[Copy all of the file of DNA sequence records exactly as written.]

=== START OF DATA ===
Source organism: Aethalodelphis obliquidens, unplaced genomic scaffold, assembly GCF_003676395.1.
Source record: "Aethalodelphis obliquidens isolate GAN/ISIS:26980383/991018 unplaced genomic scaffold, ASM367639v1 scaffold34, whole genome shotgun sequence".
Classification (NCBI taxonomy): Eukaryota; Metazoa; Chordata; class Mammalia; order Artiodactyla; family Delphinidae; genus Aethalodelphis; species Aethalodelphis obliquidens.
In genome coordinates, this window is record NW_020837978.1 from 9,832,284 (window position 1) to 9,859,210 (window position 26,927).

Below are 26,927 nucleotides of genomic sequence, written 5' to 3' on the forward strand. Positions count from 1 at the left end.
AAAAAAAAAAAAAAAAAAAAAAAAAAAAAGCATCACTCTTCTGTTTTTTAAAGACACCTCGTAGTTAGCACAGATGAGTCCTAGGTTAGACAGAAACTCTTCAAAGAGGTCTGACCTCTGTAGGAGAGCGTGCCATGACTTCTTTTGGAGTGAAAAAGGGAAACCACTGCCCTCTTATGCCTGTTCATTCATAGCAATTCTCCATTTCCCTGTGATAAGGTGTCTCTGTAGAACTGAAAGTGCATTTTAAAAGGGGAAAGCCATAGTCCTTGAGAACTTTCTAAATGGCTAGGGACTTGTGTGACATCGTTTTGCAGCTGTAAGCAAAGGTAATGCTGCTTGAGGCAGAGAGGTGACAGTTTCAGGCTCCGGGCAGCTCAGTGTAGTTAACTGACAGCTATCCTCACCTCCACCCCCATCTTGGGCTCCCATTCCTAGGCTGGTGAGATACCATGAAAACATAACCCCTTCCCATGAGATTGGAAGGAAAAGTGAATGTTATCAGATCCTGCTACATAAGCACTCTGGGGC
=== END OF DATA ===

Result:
Source organism: Aethalodelphis obliquidens, unplaced genomic scaffold, assembly GCF_003676395.1.
Source record: "Aethalodelphis obliquidens isolate GAN/ISIS:26980383/991018 unplaced genomic scaffold, ASM367639v1 scaffold34, whole genome shotgun sequence".
Classification (NCBI taxonomy): Eukaryota; Metazoa; Chordata; class Mammalia; order Artiodactyla; family Delphinidae; genus Aethalodelphis; species Aethalodelphis obliquidens.
In genome coordinates, this window is record NW_020837978.1 from 9,832,284 (window position 1) to 9,859,210 (window position 26,927).

Below are 26,927 nucleotides of genomic sequence, written 5' to 3' on the forward strand. Positions count from 1 at the left end.
AAAAAAAAAAAAAAAAAAAAAAAAAAAAAGCATCACTCTTCTGTTTTTTAAAGACACCTCGTAGTTAGCACAGATGAGTCCTAGGTTAGACAGAAACTCTTCAAAGAGGTCTGACCTCTGTAGGAGAGCGTGCCATGACTTCTTTTGGAGTGAAAAAGGGAAACCACTGCCCTCTTATGCCTGTTCATTCATAGCAATTCTCCATTTCCCTGTGATAAGGTGTCTCTGTAGAACTGAAAGTGCATTTTAAAAGGGGAAAGCCATAGTCCTTGAGAACTTTCTAAATGGCTAGGGACTTGTGTGACATCGTTTTGCAGCTGTAAGCAAAGGTAATGCTGCTTGAGGCAGAGAGGTGACAGTTTCAGGCTCCGGGCAGCTCAGTGTAGTTAACTGACAGCTATCCTCACCTCCACCCCCATCTTGGGCTCCCATTCCTAGGCTGGTGAGATACCATGAAAACATAACCCCTTCCCATGAGATTGGAAGGAAAAGTGAATGTTATCAGATCCTGCTACATAAGCACTCTGGGGC